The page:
News In Housing Economics Review

           Mike Bird, writing for the Wall Street Journal shares his take on housing prices and their relationship with financial instability. The article Heard on the Street: Perils of a Global Housing Boom, makes the case that recent rises in the price of homes since the financial crisis may be a symptom of broader financial instability and a leading indicator for the next recession. It was published on May 8th, 2021.

           The author points out that housing price expansion in the current cycle seems to be different from previous cycles. Noting that banks are less extended today than they were before the financial crisis. However, they were also far more “exposed” to the housing market than they historically should be. He points out that total bank lending went from about 30% in 1960 to 60% today. 

           The reason the author is primarily concerned is that he believes the middle class will suffer greatly if the housing market drops off a cliff. He also thinks it is important as an indicator of economic health since many well-established economists have produced research showing that increases in household debt tend to slow down economic growth. 

           The most positive aspect of this article is that the author is looking out for the middle class. I also think he made an important reference to Mian, Sufi, and Verner because their studies on household debt have produced very interesting results. They show a broader threat to the United States economy if we do not find a way to increase our productivity. 

           Where I think the article fails is the lack of mentioning quantitative easing. Specifically, their relevance concerning housing prices. Moreover, the fact that banks can still issue high amounts of bank loans without threatening to be overly “exposed” as the author puts it, may also be attributable in part to monetary policy.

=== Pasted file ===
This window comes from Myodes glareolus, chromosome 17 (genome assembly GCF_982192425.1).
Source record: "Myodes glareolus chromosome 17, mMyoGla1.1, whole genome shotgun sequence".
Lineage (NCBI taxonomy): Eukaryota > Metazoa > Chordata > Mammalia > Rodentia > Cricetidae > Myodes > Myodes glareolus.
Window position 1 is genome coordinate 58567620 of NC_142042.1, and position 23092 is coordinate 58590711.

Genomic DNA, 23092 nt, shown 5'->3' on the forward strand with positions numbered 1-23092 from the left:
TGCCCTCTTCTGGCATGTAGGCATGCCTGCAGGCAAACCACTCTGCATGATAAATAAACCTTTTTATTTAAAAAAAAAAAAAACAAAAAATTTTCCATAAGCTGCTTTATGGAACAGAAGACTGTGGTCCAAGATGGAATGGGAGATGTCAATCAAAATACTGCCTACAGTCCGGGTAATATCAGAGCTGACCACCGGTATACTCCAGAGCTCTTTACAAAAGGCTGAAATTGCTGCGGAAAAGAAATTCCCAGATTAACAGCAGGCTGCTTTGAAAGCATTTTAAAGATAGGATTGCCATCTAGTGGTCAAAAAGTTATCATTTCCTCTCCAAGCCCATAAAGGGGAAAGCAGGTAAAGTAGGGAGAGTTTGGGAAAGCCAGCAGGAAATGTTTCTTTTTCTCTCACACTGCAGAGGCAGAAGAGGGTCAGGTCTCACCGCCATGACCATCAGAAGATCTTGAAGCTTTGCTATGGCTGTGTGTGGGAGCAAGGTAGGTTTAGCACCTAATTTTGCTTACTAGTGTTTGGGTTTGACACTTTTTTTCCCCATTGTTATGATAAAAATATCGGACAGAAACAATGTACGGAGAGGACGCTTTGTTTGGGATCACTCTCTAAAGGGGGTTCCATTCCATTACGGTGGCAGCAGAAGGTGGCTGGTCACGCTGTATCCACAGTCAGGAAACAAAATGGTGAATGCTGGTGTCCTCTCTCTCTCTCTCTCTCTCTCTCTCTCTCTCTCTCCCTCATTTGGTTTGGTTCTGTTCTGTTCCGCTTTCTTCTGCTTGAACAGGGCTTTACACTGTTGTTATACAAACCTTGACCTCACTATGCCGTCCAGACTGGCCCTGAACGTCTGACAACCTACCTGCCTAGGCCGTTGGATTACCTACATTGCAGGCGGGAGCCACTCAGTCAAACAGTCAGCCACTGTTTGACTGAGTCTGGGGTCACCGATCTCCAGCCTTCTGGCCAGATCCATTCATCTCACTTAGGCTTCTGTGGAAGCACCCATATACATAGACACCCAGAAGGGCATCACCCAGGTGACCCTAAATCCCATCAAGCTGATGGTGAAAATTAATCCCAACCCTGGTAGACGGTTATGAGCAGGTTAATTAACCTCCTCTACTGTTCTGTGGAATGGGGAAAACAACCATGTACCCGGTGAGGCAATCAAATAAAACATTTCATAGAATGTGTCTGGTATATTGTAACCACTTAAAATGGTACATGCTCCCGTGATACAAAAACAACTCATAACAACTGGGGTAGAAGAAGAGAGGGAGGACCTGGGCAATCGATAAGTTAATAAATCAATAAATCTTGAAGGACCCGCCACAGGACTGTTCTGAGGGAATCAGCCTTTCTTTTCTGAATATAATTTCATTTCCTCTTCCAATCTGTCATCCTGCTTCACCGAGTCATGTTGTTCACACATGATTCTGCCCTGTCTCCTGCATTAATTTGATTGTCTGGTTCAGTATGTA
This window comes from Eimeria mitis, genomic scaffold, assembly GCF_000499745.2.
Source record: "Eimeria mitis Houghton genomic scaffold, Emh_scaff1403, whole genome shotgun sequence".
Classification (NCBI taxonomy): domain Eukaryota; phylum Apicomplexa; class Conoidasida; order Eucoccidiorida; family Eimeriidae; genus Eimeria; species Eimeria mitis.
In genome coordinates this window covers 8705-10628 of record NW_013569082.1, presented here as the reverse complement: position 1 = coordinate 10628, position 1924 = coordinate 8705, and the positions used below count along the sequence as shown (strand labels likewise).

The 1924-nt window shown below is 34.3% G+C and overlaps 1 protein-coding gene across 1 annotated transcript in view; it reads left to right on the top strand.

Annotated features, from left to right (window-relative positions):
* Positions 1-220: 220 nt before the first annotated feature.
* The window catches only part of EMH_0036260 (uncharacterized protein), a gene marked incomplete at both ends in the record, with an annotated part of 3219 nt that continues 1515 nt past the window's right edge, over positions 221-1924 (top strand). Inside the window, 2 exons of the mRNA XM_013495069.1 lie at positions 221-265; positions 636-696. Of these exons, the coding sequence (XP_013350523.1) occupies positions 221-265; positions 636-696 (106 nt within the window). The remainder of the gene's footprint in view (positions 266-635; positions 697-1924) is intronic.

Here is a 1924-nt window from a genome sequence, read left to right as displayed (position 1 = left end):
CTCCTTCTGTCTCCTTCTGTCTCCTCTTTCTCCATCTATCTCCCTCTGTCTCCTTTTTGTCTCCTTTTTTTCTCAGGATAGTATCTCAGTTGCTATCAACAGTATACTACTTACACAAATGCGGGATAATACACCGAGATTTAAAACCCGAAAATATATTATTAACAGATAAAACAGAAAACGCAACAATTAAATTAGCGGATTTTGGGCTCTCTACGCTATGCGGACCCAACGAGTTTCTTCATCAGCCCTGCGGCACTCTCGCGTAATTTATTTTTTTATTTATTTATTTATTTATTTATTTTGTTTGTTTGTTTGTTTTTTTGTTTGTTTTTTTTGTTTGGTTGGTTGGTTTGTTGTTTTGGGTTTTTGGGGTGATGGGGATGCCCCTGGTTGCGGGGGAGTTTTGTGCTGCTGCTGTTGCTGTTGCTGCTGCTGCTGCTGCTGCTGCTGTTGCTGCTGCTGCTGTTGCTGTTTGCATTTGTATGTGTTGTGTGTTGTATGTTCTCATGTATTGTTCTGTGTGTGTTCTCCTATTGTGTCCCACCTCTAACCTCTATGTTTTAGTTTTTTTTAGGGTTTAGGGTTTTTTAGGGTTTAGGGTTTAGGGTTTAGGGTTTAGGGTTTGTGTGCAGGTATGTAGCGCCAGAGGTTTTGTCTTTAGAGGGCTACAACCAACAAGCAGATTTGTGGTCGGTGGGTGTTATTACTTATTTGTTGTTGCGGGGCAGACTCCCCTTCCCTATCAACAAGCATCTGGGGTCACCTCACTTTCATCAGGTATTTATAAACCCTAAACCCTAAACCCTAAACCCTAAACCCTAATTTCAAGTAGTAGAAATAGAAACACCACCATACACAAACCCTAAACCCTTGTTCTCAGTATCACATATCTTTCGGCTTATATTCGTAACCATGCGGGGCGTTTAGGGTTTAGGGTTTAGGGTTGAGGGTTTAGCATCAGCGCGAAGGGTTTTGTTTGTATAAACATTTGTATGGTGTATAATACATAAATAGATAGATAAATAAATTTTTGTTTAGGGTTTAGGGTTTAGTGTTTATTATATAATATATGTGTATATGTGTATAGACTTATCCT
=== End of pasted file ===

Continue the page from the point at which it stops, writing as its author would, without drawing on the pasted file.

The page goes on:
Overall, the article seems to me like a big miss. I chose it because I was surprised by how little economic context the author gave the story. His version of the story jumped around from anecdotal examples of how housing prices have been affected by policymakers in different countries but doesn’t very effectively make the case that housing prices are a massive existential threat to the broader economy like it seems to intend. Though the author may be correct that housing prices should still concern economists, he doesn’t make his case sufficiently. 

           The next article I will be reviewing is called Housing was the business cycle, posted July 18th, 2020. The article tells the story of the housing sector as a proxy for the business cycle. The story was written anonymously for the Economist. The article is based on a simple statement within the work of Edward Leamer from the University of California, Los Angeles. “Housing is the business cycle”, Leamer wrote in 2007. Since the financial crisis followed soon after its publishing, his work seemed to prove true. The author of this article seems to agree with Leamer, but believes the case is different this time around. 

           The article starts by showing the proof to Leamer’s argument, pointing out that residential investment can be used as an early indicator of a recession before output begins to fall. The author adds that serious housing troubles have “preceded nine of the previous 11 recessions”. 

           He notes later in the article that preceding the financial crisis, residential investment’s contribution to growth began declining two years before the recession. However, as a role in economic growth residential investment has declined gradually since its peak in 1950. He believes that the financial crisis is proof that declining residential investment is no longer as straightforward as it used to be as a leading indicator of recessions.